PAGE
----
Schools should reconsider validity of ‘Holiday for All’

Imagine for a second that your religion is constantly being criticized. Imagine that your ancestors had to spend their lives defending what they believed in. Imagine that you are prevented from observing your traditions because of someone else’s rules.

Some people would insist that equality has been fully achieved over the years, but I believe our world will never reach full equality.

All Brevard public schools will be closed April 22, for the Christian holiday, Good Friday. Many students will take this as a second Saturday, maybe a day to study for exams because not even the public libraries will be closing. It’s a known, if unspoken, reality that only a pious few plan to attend Good Friday services.

If the Brevard School Board chooses to recognize this Christian holiday as one worthy for all public schools to be closed, they must consider all other religions on the same level. Therefore, closing schools for all religions sacred holidays, or no religions at all is the only way to achieve equality.

On the District Calendar, the only description listed for Friday is “Holiday for All”, while other days that are listed as holidays include specifics about the purpose of closing all schools and interrupting this busy spring season.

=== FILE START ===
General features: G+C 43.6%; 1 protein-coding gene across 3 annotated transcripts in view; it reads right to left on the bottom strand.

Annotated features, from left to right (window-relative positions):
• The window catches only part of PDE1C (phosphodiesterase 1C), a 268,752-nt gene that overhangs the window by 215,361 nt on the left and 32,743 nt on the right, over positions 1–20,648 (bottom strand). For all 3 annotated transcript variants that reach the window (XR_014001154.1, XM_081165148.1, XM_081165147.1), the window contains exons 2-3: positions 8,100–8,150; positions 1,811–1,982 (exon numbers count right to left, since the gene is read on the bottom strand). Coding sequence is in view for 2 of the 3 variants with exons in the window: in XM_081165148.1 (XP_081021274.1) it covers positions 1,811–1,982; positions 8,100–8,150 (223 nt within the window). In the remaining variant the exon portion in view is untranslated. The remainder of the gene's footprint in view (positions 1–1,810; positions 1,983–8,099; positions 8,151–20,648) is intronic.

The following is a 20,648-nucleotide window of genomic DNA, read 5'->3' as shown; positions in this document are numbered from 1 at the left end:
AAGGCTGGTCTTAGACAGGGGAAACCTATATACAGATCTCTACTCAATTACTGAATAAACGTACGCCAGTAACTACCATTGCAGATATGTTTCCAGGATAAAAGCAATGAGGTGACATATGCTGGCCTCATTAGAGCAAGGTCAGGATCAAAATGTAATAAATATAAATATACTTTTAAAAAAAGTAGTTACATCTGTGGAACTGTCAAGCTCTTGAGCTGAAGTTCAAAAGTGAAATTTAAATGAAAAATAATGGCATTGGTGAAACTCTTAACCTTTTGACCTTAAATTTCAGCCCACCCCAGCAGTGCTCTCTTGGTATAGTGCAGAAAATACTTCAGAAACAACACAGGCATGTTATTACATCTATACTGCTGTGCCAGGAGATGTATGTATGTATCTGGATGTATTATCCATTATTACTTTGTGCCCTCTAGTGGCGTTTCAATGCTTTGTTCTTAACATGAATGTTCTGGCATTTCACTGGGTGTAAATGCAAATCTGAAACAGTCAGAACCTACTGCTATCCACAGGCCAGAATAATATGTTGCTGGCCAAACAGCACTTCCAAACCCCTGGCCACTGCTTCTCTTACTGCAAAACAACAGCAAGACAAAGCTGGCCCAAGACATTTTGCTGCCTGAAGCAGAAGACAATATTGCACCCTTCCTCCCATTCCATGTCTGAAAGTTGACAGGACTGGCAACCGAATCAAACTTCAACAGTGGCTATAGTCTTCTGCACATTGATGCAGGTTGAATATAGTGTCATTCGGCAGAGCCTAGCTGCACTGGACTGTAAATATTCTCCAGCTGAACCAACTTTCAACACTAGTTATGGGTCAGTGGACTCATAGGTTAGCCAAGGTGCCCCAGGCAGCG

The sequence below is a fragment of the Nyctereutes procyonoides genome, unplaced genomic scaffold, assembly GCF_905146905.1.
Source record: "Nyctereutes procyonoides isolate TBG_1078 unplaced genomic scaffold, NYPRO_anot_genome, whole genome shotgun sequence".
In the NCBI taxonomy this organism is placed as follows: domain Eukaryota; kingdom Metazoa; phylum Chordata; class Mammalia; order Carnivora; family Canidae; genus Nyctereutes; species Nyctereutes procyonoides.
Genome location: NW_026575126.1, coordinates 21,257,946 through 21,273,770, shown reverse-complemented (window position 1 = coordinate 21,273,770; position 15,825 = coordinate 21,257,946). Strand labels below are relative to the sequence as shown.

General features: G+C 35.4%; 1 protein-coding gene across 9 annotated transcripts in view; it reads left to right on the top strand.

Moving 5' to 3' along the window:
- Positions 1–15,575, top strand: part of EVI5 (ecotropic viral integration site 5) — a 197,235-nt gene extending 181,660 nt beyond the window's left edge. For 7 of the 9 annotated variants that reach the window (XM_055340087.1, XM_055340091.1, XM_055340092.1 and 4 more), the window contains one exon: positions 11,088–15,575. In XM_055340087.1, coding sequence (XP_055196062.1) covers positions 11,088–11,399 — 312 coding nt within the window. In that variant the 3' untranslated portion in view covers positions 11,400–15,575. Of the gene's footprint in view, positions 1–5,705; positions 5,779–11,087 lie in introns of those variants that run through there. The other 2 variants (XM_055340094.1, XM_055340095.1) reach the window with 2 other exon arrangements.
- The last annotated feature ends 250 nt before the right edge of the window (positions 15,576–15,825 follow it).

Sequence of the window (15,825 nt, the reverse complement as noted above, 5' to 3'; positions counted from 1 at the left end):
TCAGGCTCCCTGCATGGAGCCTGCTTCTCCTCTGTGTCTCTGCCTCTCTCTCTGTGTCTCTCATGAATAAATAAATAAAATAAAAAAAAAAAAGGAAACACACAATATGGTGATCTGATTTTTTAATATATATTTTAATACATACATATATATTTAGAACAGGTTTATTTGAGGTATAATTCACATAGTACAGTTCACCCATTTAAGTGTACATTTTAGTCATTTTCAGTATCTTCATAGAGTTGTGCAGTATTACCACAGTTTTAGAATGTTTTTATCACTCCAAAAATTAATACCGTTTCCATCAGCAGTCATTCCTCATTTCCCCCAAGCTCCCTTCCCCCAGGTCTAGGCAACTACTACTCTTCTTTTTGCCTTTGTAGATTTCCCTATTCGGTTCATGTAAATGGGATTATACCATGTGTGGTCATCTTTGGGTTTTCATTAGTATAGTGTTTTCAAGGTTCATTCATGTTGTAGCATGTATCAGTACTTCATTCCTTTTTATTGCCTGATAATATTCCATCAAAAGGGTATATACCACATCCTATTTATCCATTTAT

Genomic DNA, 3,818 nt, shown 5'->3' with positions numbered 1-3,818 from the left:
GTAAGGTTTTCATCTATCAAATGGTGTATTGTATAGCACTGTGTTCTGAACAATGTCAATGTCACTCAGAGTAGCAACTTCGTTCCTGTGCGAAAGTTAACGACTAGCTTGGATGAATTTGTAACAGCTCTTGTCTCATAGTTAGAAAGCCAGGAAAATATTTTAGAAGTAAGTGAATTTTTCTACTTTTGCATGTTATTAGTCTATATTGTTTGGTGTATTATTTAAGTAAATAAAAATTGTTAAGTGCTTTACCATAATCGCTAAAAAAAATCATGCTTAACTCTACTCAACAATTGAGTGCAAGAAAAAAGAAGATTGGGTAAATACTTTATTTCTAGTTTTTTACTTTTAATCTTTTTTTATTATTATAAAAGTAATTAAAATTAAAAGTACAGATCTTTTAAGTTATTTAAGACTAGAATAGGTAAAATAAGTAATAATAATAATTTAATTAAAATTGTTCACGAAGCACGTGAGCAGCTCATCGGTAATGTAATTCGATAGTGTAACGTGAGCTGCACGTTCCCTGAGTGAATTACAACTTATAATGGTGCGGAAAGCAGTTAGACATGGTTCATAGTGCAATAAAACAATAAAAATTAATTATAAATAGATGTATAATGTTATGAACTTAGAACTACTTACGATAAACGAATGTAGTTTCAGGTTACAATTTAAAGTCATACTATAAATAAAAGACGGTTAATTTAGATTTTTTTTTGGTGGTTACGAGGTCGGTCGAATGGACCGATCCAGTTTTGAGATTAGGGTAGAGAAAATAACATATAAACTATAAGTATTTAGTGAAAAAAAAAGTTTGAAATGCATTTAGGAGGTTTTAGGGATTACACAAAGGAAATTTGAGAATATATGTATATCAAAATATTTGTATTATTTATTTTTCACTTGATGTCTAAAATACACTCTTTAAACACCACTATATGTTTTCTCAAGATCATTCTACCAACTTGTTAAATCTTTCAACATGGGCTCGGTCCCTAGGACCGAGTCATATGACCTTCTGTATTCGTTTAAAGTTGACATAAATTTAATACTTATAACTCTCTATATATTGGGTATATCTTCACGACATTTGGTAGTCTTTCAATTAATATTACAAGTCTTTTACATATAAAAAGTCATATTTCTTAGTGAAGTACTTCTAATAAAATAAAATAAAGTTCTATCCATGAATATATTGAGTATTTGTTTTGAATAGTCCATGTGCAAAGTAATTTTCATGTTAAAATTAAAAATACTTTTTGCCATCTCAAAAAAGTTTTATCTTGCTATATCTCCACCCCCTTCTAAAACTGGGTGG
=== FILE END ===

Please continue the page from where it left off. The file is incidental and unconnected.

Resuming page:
Speaking from a Jewish perspective, I have to miss school for religious holidays. For the several days in the fall that God requires our attendance at temple, a regular school day continues. As God commands us to put our lives on hold to remember our ancestors who have lost their lives for us, we cannot truly fulfill his request because of the makeup work that awaits our return.

To say this “Holiday for All” conveniently falls during Passover to give the Jewish people a time to observe Passover, is not a legitimate argument. In the Jewish religion, the sacred days of Passover are the first and seventh days, which this year was April 19 and April 25.

If the School Board cancelled school for other religion’s holy days, my generation might be more open-minded about differences. The details and beliefs don’t need to be enforced in public schools, but it would make for all students to acknowledge other religion’s traditions and customs more than “eating the crackers during Passover” or “spinning a top for money”.

Just because Christians greatly outnumber the Jewish population in our community doesn’t entitle anyone to different treatments. All people are created equal, and the school system should consider that while determining the school year calendars.

Should the school board be willing to give a day off which most students will spend praying only for good beach weather, it is their responsibility to either accommodate all religions or none at all.

By Millie Rosasco, sophomore